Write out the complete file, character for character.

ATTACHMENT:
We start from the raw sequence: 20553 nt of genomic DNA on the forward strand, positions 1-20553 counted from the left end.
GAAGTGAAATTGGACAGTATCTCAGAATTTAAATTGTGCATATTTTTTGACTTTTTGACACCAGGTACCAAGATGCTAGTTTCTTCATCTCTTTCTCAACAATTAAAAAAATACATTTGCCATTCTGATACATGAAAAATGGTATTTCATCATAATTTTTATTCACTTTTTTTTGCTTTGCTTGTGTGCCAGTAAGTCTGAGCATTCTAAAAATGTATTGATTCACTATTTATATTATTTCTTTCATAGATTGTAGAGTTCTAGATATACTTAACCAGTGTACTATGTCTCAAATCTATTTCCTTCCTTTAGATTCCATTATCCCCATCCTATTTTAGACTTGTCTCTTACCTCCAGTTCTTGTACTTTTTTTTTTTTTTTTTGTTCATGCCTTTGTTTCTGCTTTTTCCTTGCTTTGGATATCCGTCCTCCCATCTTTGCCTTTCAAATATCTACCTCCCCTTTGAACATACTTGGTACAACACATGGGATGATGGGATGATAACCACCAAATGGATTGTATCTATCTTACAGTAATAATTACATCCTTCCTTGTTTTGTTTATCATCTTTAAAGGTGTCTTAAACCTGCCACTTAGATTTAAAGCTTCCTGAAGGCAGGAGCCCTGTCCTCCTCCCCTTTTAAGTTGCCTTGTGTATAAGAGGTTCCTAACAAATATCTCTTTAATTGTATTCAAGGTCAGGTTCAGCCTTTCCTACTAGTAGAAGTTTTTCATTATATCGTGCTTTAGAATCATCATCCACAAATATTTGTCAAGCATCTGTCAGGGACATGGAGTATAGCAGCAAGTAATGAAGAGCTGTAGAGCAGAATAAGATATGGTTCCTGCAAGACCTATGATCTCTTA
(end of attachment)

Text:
We start from the raw sequence: 20553 nt of genomic DNA on the forward strand, positions 1-20553 counted from the left end.
GAAGTGAAATTGGACAGTATCTCAGAATTTAAATTGTGCATATTTTTTGACTTTTTGACACCAGGTACCAAGATGCTAGTTTCTTCATCTCTTTCTCAACAATTAAAAAAATACATTTGCCATTCTGATACATGAAAAATGGTATTTCATCATAATTTTTATTCACTTTTTTTTGCTTTGCTTGTGTGCCAGTAAGTCTGAGCATTCTAAAAATGTATTGATTCACTATTTATATTATTTCTTTCATAGATTGTAGAGTTCTAGATATACTTAACCAGTGTACTATGTCTCAAATCTATTTCCTTCCTTTAGATTCCATTATCCCCATCCTATTTTAGACTTGTCTCTTACCTCCAGTTCTTGTACTTTTTTTTTTTTTTTTTGTTCATGCCTTTGTTTCTGCTTTTTCCTTGCTTTGGATATCCGTCCTCCCATCTTTGCCTTTCAAATATCTACCTCCCCTTTGAACATACTTGGTACAACACATGGGATGATGGGATGATAACCACCAAATGGATTGTATCTATCTTACAGTAATAATTACATCCTTCCTTGTTTTGTTTATCATCTTTAAAGGTGTCTTAAACCTGCCACTTAGATTTAAAGCTTCCTGAAGGCAGGAGCCCTGTCCTCCTCCCCTTTTAAGTTGCCTTGTGTATAAGAGGTTCCTAACAAATATCTCTTTAATTGTATTCAAGGTCAGGTTCAGCCTTTCCTACTAGTAGAAGTTTTTCATTATATCGTGCTTTAGAATCATCATCCACAAATATTTGTCAAGCATCTGTCAGGGACATGGAGTATAGCAGCAAGTAATGAAGAGCTGTAGAGCAGAATAAGATATGGTTCCTGCAAGACCTATGATCTCTTA